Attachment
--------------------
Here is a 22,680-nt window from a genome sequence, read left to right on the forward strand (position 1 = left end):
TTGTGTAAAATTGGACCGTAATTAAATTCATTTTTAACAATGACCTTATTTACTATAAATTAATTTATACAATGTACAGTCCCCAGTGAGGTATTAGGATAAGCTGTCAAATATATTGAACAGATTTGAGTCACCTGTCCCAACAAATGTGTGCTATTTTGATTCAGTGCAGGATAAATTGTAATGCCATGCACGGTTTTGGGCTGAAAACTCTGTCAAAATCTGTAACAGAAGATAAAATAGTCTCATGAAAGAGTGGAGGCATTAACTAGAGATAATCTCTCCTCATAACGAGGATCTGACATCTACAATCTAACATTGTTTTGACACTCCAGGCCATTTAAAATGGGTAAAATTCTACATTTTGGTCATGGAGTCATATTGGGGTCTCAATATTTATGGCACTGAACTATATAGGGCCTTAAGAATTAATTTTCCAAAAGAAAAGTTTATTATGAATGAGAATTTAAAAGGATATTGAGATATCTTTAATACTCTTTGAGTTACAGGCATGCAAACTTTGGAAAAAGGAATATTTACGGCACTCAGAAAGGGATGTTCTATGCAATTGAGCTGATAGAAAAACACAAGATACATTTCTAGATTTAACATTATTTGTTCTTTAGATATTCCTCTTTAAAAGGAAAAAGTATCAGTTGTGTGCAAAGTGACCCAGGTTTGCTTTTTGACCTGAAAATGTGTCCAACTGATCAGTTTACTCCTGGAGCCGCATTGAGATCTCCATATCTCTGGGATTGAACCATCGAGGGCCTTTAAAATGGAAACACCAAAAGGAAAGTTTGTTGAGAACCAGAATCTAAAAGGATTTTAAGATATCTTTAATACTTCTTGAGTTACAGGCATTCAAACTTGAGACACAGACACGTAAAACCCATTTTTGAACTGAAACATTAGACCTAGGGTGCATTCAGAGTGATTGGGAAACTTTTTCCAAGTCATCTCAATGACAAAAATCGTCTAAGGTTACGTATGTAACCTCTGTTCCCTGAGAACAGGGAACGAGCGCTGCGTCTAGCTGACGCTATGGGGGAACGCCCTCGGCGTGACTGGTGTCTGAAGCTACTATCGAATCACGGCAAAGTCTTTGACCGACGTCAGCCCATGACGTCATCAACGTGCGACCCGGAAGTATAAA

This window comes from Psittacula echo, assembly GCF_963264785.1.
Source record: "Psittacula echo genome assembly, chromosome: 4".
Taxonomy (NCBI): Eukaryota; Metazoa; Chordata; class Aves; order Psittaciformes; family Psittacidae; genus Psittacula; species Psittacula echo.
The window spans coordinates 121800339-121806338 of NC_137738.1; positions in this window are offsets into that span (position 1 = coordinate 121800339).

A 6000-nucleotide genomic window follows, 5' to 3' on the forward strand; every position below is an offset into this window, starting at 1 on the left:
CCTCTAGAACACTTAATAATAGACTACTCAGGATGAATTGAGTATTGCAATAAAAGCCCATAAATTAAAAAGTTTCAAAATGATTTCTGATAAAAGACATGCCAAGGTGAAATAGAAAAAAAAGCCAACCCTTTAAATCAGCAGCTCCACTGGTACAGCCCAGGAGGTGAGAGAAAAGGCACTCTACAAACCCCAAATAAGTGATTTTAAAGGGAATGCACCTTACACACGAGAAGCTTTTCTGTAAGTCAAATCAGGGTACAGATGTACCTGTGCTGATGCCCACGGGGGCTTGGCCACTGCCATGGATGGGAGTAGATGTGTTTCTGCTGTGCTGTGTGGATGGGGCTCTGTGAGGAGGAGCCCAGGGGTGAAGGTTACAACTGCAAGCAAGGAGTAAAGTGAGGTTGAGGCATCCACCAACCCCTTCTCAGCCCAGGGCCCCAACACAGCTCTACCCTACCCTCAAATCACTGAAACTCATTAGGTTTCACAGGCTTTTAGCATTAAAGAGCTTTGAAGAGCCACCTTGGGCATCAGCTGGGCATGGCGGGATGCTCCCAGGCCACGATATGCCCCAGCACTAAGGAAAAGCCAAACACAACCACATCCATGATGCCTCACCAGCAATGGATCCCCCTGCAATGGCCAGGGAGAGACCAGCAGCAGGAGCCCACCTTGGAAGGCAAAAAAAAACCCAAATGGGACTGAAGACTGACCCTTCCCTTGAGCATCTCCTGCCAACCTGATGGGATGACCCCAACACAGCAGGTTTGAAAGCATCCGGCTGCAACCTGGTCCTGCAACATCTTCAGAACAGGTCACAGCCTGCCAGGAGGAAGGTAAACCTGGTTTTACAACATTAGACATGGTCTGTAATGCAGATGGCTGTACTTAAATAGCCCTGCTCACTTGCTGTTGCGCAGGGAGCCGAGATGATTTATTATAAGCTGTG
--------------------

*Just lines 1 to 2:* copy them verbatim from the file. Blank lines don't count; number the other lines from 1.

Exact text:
Here is a 22,680-nt window from a genome sequence, read left to right on the forward strand (position 1 = left end):
TTGTGTAAAATTGGACCGTAATTAAATTCATTTTTAACAATGACCTTATTTACTATAAATTAATTTATACAATGTACAGTCCCCAGTGAGGTATTAGGATAAGCTGTCAAATATATTGAACAGATTTGAGTCACCTGTCCCAACAAATGTGTGCTATTTTGATTCAGTGCAGGATAAATTGTAATGCCATGCACGGTTTTGGGCTGAAAACTCTGTCAAAATCTGTAACAGAAGATAAAATAGTCTCATGAAAGAGTGGAGGCATTAACTAGAGATAATCTCTCCTCATAACGAGGATCTGACATCTACAATCTAACATTGTTTTGACACTCCAGGCCATTTAAAATGGGTAAAATTCTACATTTTGGTCATGGAGTCATATTGGGGTCTCAATATTTATGGCACTGAACTATATAGGGCCTTAAGAATTAATTTTCCAAAAGAAAAGTTTATTATGAATGAGAATTTAAAAGGATATTGAGATATCTTTAATACTCTTTGAGTTACAGGCATGCAAACTTTGGAAAAAGGAATATTTACGGCACTCAGAAAGGGATGTTCTATGCAATTGAGCTGATAGAAAAACACAAGATACATTTCTAGATTTAACATTATTTGTTCTTTAGATATTCCTCTTTAAAAGGAAAAAGTATCAGTTGTGTGCAAAGTGACCCAGGTTTGCTTTTTGACCTGAAAATGTGTCCAACTGATCAGTTTACTCCTGGAGCCGCATTGAGATCTCCATATCTCTGGGATTGAACCATCGAGGGCCTTTAAAATGGAAACACCAAAAGGAAAGTTTGTTGAGAACCAGAATCTAAAAGGATTTTAAGATATCTTTAATACTTCTTGAGTTACAGGCATTCAAACTTGAGACACAGACACGTAAAACCCATTTTTGAACTGAAACATTAGACCTAGGGTGCATTCAGAGTGATTGGGAAACTTTTTCCAAGTCATCTCAATGACAAAAATCGTCTAAGGTTACGTATGTAACCTCTGTTCCCTGAGAACAGGGAACGAGCGCTGCGTCTAGCTGACGCTATGGGGGAACGCCCTCGGCGTGACTGGTGTCTGAAGCTACTATCGAATCACGGCAAAGTCTTTGACCGACGTCAGCCCATGACGTCATCAACGTGCGACCCGGAAGTATAAA